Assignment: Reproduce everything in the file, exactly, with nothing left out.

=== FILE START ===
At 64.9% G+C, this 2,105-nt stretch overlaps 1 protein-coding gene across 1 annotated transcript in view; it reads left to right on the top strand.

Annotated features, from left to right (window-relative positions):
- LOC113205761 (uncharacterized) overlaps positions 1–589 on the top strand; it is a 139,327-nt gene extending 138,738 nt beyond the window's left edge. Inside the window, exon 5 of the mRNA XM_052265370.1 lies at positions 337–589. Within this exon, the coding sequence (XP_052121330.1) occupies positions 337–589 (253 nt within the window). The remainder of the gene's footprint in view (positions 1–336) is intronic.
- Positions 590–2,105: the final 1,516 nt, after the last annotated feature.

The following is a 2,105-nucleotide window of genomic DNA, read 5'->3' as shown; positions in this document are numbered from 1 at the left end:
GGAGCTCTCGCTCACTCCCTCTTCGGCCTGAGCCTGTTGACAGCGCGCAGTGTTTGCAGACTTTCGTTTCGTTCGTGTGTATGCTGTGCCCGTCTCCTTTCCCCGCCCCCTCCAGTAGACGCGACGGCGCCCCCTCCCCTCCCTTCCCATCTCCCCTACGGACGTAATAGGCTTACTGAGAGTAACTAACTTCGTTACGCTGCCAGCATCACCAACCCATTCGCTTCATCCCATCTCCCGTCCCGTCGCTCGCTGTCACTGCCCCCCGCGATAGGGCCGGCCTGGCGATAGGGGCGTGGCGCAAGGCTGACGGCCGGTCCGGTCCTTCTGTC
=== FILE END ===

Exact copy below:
At 64.9% G+C, this 2,105-nt stretch overlaps 1 protein-coding gene across 1 annotated transcript in view; it reads left to right on the top strand.

Annotated features, from left to right (window-relative positions):
- LOC113205761 (uncharacterized) overlaps positions 1–589 on the top strand; it is a 139,327-nt gene extending 138,738 nt beyond the window's left edge. Inside the window, exon 5 of the mRNA XM_052265370.1 lies at positions 337–589. Within this exon, the coding sequence (XP_052121330.1) occupies positions 337–589 (253 nt within the window). The remainder of the gene's footprint in view (positions 1–336) is intronic.
- Positions 590–2,105: the final 1,516 nt, after the last annotated feature.

The following is a 2,105-nucleotide window of genomic DNA, read 5'->3' as shown; positions in this document are numbered from 1 at the left end:
GGAGCTCTCGCTCACTCCCTCTTCGGCCTGAGCCTGTTGACAGCGCGCAGTGTTTGCAGACTTTCGTTTCGTTCGTGTGTATGCTGTGCCCGTCTCCTTTCCCCGCCCCCTCCAGTAGACGCGACGGCGCCCCCTCCCCTCCCTTCCCATCTCCCCTACGGACGTAATAGGCTTACTGAGAGTAACTAACTTCGTTACGCTGCCAGCATCACCAACCCATTCGCTTCATCCCATCTCCCGTCCCGTCGCTCGCTGTCACTGCCCCCCGCGATAGGGCCGGCCTGGCGATAGGGGCGTGGCGCAAGGCTGACGGCCGGTCCGGTCCTTCTGTC